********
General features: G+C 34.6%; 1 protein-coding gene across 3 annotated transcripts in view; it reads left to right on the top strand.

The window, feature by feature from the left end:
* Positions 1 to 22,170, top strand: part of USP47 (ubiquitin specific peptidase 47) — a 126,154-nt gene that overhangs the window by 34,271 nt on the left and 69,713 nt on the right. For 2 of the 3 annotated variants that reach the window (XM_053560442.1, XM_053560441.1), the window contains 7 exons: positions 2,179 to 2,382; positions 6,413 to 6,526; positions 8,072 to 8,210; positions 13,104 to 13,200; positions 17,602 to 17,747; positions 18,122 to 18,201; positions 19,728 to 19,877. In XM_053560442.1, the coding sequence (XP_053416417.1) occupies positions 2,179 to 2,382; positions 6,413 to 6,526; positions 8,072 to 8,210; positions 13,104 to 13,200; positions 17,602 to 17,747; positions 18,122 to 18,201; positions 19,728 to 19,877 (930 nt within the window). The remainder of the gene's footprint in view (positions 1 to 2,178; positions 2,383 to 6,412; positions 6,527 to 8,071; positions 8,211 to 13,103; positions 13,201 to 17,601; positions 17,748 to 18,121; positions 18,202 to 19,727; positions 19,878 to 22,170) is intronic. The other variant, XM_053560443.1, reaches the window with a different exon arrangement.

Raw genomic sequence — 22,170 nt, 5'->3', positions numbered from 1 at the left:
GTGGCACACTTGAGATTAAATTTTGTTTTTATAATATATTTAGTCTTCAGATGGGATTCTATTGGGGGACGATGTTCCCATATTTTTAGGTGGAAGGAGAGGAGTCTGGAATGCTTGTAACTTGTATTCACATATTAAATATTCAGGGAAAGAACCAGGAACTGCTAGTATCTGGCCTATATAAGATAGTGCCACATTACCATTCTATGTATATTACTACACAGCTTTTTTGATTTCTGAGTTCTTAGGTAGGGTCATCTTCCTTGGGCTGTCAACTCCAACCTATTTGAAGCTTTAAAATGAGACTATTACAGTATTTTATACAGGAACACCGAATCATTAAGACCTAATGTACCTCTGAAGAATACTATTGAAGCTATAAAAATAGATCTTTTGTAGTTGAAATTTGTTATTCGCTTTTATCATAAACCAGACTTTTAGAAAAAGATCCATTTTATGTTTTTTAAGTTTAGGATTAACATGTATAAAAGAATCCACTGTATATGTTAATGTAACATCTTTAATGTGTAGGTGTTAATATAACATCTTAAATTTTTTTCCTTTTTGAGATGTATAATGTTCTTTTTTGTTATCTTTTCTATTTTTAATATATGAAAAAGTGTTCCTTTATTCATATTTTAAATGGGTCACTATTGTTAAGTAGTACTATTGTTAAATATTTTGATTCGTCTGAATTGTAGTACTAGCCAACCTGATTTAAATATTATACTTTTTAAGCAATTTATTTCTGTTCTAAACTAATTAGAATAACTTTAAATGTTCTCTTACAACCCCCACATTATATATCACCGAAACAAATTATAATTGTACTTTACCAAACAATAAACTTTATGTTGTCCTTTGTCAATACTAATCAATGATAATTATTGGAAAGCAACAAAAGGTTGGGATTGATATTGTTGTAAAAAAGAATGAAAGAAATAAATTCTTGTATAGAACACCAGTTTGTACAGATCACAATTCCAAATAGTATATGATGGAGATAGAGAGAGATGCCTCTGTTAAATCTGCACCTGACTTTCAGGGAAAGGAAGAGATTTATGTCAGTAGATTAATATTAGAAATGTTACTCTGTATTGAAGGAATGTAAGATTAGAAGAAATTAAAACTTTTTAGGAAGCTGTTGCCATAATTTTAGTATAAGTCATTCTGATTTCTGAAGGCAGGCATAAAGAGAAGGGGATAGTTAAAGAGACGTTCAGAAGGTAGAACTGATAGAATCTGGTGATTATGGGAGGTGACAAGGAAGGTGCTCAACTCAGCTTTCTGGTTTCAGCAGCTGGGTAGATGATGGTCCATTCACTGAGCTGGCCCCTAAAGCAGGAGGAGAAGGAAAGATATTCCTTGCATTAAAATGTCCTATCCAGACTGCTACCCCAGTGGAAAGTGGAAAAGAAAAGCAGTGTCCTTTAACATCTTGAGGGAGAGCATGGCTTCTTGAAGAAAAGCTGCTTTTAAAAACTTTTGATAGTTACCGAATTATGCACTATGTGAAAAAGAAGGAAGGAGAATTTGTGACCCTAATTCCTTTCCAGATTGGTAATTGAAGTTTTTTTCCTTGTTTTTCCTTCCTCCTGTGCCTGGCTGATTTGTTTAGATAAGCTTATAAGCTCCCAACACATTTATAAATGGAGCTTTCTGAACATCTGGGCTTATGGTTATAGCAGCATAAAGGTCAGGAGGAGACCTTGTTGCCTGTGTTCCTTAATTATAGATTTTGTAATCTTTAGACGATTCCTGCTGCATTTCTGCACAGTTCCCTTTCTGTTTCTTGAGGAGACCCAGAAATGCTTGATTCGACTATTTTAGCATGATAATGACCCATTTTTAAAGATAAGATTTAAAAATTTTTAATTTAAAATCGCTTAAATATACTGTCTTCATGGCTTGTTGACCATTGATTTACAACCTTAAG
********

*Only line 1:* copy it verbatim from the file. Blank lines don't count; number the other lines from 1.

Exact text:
General features: G+C 34.6%; 1 protein-coding gene across 3 annotated transcripts in view; it reads left to right on the top strand.